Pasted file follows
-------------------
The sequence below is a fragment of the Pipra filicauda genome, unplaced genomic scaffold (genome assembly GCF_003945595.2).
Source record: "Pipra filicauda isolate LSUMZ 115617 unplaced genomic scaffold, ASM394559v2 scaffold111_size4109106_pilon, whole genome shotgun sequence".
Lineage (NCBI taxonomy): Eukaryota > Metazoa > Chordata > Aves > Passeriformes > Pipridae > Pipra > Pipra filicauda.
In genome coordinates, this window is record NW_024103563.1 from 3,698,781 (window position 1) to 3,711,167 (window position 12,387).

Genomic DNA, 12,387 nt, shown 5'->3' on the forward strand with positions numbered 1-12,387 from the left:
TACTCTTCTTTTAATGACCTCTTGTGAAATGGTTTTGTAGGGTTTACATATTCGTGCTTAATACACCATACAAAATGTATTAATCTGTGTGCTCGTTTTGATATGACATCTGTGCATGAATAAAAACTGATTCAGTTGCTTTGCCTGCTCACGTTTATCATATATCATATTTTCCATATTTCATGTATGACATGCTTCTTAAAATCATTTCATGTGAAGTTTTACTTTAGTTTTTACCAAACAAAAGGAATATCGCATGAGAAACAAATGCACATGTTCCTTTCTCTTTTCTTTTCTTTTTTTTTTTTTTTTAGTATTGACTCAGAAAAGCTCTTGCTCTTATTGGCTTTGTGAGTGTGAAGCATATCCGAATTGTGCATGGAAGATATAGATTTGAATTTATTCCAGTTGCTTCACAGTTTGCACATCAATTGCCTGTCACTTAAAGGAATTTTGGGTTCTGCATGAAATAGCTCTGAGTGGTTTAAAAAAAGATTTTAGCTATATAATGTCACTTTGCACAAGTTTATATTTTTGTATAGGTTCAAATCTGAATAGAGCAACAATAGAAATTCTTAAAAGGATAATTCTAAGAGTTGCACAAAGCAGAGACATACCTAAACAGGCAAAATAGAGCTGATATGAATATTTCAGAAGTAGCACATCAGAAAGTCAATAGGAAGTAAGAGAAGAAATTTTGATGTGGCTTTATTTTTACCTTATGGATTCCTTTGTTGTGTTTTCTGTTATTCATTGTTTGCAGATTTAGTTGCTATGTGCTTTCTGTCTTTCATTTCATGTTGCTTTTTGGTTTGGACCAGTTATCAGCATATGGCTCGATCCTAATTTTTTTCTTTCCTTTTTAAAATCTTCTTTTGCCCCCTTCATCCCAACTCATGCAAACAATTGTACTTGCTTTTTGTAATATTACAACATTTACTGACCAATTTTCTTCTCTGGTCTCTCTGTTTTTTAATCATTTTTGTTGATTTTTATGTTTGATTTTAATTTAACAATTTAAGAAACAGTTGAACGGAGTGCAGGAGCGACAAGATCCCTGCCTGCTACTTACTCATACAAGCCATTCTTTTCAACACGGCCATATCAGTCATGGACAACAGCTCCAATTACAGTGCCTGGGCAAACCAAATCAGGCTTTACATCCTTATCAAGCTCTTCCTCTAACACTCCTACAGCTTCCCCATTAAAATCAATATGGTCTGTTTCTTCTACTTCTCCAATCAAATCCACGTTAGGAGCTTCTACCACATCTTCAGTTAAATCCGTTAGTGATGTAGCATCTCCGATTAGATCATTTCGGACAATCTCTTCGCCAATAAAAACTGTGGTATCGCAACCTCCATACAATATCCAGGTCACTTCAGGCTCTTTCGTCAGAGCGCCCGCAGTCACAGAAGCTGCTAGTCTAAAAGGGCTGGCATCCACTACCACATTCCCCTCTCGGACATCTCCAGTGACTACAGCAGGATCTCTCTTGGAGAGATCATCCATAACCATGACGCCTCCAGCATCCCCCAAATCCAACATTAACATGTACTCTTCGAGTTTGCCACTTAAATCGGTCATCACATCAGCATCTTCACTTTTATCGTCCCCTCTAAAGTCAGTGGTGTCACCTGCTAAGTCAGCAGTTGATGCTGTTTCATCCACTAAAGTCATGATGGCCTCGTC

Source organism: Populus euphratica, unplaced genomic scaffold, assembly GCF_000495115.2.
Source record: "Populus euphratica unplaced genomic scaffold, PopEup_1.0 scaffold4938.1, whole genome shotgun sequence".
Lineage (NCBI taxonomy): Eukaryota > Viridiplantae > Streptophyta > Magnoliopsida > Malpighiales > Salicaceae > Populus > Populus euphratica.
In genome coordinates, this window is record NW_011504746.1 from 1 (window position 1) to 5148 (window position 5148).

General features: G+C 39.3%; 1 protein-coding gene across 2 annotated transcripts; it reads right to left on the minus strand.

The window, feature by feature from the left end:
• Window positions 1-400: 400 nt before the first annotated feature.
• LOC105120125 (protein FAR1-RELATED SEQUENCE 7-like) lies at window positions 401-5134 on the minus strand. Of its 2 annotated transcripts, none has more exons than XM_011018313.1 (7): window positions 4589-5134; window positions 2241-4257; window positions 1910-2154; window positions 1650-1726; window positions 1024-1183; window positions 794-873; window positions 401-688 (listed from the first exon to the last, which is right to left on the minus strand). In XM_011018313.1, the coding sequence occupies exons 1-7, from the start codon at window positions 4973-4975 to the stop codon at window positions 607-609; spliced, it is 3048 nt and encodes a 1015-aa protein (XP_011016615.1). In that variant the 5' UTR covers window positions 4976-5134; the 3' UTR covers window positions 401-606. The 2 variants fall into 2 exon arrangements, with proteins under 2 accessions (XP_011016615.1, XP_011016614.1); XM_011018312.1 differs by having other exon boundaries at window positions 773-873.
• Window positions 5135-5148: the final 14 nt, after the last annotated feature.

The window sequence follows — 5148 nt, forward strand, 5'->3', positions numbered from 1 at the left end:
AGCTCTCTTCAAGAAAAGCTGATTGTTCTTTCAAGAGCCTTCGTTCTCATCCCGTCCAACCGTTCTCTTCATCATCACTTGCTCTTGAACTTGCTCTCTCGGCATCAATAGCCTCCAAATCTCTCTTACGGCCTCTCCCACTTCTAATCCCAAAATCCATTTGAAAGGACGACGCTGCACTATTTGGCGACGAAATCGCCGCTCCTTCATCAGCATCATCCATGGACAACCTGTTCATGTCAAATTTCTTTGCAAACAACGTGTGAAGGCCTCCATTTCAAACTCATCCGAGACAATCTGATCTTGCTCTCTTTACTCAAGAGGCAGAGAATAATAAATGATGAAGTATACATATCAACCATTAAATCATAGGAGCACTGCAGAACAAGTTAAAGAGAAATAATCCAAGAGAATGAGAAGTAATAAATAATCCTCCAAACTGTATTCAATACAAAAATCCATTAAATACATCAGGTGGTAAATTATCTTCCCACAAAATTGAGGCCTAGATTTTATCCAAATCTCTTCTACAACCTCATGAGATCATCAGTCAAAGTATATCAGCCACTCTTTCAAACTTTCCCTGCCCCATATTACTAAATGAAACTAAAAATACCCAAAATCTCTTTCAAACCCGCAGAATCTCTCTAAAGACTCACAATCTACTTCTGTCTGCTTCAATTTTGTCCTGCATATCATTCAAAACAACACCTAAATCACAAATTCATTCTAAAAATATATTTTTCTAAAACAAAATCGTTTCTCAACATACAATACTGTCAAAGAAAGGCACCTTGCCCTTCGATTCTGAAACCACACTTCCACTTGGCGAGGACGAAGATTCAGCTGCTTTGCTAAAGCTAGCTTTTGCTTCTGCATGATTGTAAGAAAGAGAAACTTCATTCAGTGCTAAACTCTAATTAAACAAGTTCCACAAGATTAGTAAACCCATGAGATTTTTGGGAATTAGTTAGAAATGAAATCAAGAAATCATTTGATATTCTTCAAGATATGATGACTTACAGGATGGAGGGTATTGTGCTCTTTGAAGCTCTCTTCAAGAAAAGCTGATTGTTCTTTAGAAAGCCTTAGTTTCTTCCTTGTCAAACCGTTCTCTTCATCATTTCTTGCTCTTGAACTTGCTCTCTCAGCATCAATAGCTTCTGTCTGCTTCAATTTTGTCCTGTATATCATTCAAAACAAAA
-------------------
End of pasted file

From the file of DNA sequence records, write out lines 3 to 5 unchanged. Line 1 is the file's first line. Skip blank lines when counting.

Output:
Lineage (NCBI taxonomy): Eukaryota > Metazoa > Chordata > Aves > Passeriformes > Pipridae > Pipra > Pipra filicauda.
In genome coordinates, this window is record NW_024103563.1 from 3,698,781 (window position 1) to 3,711,167 (window position 12,387).

Genomic DNA, 12,387 nt, shown 5'->3' on the forward strand with positions numbered 1-12,387 from the left: